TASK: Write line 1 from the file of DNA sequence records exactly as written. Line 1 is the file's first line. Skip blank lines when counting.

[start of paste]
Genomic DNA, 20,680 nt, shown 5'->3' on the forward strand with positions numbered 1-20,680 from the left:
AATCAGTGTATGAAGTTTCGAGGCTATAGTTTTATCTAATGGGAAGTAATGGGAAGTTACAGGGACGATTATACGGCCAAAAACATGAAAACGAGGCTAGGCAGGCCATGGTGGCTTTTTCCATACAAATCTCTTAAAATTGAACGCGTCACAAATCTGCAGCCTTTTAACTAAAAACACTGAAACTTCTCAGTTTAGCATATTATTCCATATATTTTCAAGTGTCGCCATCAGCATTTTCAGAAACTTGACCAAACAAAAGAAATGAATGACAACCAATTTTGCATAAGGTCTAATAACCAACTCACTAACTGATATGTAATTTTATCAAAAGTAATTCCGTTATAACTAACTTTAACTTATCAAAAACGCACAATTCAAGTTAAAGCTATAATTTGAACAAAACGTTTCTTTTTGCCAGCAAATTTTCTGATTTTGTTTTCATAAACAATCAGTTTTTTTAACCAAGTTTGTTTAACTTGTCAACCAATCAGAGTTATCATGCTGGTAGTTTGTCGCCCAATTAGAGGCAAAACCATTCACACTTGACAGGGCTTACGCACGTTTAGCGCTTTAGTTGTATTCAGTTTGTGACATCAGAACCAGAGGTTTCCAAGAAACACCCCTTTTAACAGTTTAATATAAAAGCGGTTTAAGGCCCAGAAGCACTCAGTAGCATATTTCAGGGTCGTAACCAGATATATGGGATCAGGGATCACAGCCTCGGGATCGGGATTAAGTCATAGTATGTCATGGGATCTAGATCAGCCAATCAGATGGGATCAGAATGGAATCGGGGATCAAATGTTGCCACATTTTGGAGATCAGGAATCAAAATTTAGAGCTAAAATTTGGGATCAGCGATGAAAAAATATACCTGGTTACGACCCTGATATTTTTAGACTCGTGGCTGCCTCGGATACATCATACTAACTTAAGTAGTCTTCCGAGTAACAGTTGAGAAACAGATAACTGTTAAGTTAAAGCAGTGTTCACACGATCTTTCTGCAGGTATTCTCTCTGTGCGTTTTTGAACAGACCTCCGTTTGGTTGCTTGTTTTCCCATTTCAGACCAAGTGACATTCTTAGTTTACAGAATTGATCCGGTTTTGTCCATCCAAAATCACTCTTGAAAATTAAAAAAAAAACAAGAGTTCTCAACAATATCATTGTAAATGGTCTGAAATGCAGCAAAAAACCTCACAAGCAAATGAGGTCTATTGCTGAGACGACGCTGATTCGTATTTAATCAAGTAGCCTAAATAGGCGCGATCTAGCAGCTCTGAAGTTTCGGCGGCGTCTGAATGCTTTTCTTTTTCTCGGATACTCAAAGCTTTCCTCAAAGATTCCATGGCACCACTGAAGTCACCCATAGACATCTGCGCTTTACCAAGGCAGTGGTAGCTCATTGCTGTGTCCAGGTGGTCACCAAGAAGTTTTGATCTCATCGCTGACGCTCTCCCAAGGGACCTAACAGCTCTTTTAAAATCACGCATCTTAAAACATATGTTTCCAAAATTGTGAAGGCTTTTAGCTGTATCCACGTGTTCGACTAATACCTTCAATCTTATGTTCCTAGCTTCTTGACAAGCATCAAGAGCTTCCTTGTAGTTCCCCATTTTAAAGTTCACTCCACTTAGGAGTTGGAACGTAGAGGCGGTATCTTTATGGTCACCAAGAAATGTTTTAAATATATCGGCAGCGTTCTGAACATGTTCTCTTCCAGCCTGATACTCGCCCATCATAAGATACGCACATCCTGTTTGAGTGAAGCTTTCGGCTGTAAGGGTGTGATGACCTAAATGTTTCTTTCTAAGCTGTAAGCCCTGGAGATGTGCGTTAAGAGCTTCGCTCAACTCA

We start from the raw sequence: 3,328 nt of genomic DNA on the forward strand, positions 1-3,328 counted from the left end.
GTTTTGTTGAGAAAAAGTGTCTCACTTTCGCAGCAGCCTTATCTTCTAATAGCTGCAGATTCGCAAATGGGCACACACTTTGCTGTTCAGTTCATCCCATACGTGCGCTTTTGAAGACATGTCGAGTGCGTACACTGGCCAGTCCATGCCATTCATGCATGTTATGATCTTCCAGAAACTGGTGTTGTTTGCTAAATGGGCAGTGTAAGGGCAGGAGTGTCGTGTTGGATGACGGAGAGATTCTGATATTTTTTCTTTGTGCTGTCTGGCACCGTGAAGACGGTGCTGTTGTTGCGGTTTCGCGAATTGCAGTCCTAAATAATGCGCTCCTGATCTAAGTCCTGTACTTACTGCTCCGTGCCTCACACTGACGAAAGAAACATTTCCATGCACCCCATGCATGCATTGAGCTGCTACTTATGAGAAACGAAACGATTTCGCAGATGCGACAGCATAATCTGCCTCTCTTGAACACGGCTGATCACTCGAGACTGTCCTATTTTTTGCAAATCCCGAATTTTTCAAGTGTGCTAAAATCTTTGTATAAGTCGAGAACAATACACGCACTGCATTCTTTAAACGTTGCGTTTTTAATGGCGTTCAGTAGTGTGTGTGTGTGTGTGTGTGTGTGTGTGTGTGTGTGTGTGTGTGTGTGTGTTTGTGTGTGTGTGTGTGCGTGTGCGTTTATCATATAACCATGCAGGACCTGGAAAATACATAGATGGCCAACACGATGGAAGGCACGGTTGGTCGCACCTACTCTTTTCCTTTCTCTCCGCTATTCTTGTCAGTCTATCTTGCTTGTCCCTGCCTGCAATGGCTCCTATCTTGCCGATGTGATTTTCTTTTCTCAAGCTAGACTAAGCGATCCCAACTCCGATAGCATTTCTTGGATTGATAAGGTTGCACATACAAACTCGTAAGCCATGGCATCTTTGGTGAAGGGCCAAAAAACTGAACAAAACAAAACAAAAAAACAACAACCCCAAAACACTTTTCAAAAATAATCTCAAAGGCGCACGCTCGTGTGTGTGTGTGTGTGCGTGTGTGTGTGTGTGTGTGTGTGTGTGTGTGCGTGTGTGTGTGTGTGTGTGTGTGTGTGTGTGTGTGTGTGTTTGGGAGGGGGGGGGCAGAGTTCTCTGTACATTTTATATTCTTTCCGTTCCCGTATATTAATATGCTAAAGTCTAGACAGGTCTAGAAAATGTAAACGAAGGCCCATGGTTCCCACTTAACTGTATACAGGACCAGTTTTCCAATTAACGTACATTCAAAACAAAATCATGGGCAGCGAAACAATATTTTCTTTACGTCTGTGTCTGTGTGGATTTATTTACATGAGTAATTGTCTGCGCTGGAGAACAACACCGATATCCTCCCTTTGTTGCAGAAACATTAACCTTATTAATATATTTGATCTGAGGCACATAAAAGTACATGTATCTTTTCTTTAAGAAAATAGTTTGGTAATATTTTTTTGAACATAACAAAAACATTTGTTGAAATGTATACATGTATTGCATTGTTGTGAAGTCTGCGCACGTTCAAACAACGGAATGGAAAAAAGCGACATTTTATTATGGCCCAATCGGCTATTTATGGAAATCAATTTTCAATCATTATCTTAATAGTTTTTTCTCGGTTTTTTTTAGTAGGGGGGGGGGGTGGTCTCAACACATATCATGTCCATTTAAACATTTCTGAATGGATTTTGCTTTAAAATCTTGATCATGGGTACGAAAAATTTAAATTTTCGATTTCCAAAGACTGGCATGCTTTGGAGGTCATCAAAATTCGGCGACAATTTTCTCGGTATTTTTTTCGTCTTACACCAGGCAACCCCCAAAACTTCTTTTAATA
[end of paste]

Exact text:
Genomic DNA, 20,680 nt, shown 5'->3' on the forward strand with positions numbered 1-20,680 from the left: